From the moment Madara Palameika entered the world, she was “born to throw” – according to her mother, at least.
Experiencing a difficult pregnancy, doctors warned Agnese Palameika that the large child she was carrying might not make it and that her shoulder would be broken. Thankfully, for all concerned, it was a trouble-free birth and Madara Palameika was born a perfectly healthy baby at 4.8kg and 58cm.
Yet Mum believed the small miracle hinted at a special talent.
“She said I must have strong shoulders (to survive the birth), that she thought I was going to be a javelin thrower,” explains Palameika, whose mother clearly had great instincts.
Yet if her mother had great intuition, it was Palameika’s father, Gints – a javelin coach based out of the family’s home town of Talsi – who acted on them.
“My daddy saw something special in me and that I could throw things very far,” explains Palameika. “I also used to observe the athletes he coached and I had this feeling that I could do the same.”
She made her competitive javelin debut at the age of 10 and, under her father’s coaching guidance, she quickly established herself as one of Latvia’s most promising young throwers.
Just three days after her 18th birthday, she cracked the 50-metre barrier for the first time. But gripped by nerves, she could only finish 17th in qualification at the 2005 European Junior Championships with a best of 45.43m. The following year Palameika had a similar experience at the IAAF World Junior Championships in Beijing as she threw more than seven-and-a-half metres down on her best to place 16th in qualification.
“I was so nervous,” she says. “I remember back then I had no confidence, and I struggled with lots of things in my mind.”
Learning to flourish on the big stage
More comfortable in “her own skin” and becoming more accustomed to life on the international stage in 2007, she enjoyed the best season of her career to date, hurling a lifetime best of 57.98m in Riga and later that year taking bronze behind Germany’s Linda Stahl at the European Under-23 Championships in Debrecen.
Yet the vivacious Latvian was to suffer more heartache in 2008 as an untimely virus denied her the possibility of qualifying for the Beijing Olympics. Inspired by her compatriot Sinta Ozolina, who posted a national record of 60.13m to qualify for the javelin final inside the Bird’s Nest Stadium, she vowed to not miss out on the 2012 Olympics.
Fuelled by a fresh motivation, Palameika made a huge breakthrough in 2009 to secure gold with a massive PB and Latvian record of 64.51m at the European Under-23 Championships in Kaunas. Yet the following month old frailties resurfaced as she placed a distant 27th at the IAAF World Championships in Berlin.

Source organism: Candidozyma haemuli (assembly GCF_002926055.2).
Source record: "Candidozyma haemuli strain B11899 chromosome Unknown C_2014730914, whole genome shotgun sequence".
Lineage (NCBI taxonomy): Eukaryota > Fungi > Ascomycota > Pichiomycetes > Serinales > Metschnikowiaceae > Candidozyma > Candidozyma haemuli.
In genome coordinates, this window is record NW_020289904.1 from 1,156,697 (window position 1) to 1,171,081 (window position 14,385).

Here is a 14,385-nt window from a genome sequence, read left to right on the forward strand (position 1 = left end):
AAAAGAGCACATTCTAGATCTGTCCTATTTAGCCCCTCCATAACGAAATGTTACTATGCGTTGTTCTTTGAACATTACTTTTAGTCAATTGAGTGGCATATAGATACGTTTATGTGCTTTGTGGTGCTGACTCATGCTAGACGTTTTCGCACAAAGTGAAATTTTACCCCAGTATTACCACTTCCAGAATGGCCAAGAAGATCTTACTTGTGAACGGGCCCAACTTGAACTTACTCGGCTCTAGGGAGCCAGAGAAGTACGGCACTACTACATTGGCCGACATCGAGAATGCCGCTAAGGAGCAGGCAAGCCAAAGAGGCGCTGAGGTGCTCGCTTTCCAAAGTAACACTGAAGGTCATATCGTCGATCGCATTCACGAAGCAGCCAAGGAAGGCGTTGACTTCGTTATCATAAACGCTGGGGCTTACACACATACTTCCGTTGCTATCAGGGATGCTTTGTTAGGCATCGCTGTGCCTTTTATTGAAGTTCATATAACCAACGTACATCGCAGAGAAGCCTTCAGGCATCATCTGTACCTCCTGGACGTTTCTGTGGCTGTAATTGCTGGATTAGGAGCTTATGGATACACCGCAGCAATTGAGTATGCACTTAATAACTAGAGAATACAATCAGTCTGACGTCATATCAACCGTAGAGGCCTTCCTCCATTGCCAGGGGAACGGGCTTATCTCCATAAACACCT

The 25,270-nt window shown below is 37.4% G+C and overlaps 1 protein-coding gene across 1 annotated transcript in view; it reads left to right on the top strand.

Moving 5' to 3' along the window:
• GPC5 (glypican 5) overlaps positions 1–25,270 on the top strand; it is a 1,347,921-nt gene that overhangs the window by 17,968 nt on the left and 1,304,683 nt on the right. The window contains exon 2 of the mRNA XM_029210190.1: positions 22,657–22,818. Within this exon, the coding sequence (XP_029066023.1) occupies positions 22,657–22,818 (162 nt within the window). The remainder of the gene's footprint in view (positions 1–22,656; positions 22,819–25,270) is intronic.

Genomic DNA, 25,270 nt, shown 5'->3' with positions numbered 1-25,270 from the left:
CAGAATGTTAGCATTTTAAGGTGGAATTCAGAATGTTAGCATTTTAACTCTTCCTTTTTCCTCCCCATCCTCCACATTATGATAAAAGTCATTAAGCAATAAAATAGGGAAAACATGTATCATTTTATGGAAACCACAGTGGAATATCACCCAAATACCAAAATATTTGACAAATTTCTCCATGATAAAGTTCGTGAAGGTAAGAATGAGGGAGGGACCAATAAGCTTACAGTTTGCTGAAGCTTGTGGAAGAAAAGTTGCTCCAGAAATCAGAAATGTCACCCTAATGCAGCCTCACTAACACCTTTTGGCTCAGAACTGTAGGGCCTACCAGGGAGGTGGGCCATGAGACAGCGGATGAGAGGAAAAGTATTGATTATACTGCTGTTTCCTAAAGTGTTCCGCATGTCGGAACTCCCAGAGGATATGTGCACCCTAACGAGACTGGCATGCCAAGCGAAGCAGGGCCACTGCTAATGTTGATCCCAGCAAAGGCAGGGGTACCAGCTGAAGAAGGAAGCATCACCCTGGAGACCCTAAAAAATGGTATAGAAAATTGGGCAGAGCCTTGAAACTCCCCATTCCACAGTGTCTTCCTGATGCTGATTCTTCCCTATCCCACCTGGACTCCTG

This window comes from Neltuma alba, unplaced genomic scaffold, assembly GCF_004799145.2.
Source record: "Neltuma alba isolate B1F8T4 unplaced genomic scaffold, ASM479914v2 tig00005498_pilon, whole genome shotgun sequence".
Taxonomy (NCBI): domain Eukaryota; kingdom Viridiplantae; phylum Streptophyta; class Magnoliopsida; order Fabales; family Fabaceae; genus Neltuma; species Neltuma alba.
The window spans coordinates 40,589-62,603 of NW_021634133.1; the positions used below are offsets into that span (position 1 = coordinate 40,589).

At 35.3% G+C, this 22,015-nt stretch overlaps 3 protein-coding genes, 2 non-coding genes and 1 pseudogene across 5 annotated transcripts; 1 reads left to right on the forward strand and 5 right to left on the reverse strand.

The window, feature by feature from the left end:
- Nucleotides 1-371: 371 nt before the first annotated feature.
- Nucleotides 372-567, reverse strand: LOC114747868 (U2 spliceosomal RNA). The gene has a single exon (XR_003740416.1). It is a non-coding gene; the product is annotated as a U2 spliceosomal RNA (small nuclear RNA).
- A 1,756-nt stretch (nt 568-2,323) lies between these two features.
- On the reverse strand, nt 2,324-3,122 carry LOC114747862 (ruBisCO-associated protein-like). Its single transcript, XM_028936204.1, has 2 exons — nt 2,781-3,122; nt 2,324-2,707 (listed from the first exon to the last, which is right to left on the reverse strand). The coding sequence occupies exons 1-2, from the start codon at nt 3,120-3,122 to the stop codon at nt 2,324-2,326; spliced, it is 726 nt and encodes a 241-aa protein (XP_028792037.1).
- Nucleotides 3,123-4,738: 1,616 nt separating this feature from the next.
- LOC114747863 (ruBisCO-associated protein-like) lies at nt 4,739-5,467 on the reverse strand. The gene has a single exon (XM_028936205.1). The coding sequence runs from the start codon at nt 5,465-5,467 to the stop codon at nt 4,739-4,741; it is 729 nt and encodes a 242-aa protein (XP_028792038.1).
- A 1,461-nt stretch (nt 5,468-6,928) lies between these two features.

“I remember seeing those ladies as so strong, and I was so nervous,” she says. “I forgot to compete.”
The following year she placed a solid eighth at the European Championships in Barcelona. 11th place followed at the 2011 World Championships and then eighth at the London Olympics. Yet every competition was an emotional battle.
“I’m a bit of a girlie girl,” she says. “I never think of myself as this monster made for the javelin. I have these emotions and need to think about everything.”
Palameika, who describes herself as a having ‘a fast arm with good flexibility’, was in consistent 60-metre shape in 2013, but once again those negative thoughts re-emerged as she finished 27th and last at the IAAF World Championships in Moscow.
“My daddy told me I was ready but when I went into the call room I suddenly had these thoughts in my head,” she says. “I thought what if something goes wrong? I was thinking too much and losing my confidence. I was putting too much pressure on myself. It was such a crazy moment.”
A crazy moment, but one she does not plan on repeating.
Adopting a care-free approach
Out of the ashes of the Moscow disappointment, she has approached the sport with a fresh attitude. Every training session and competition is viewed as fun and the more care-free philosophy has worked.
In 2014 Palameika enjoyed her finest season to date, hurling the spear to a national record of 66.15m in Jelgava and finishing fourth at the European Championships in Zurich.
Last year she claimed her maiden IAAF Diamond League victory in London and although she was “crushed” to finish 13th in qualification – just one place and four centimetres shy of the final – at the IAAF World Championships Beijing 2015, her performance in the Bird’s Nest Stadium was of sufficient quality that she had not come close to repeating her “crazy moment” in Moscow.
“It was a nice feeling to know I could beat Barbora Spotakova at the Diamond League,” said Palameika, who defeated the world record-holder and Olympic champion by one centimetre in London. “My hands were shaking. It was a big win for me and it gave me a lot of confidence.”
Still coached by her father, she admits the pair fight “like brother and sister” but that the relationship works because it is based on trust and honesty. Last winter she also received a boost as Ozolina, a seventh-place finisher at the 2015 World Championships, has joined her training group.
“We are very competitive and it makes practice more intense,” she says. “It has made practice more focused and I have learned some new things about me.”
Re-energised by her training set-up, she has clinched IAAF Diamond League victories in Rabat and Birmingham this year, the latter with a season’s best of 65.68m, and a second-place finish in Rome to head the standings in the Diamond Race.
So with Rio looming and Palameika currently fourth on the world lists, what are her ambitions for the big one in Brazil?
“In Rio I want to prove I am a stable thrower,” she says. “I want to prove I can perform well at the right moment.”
Steve Landells for the IAAF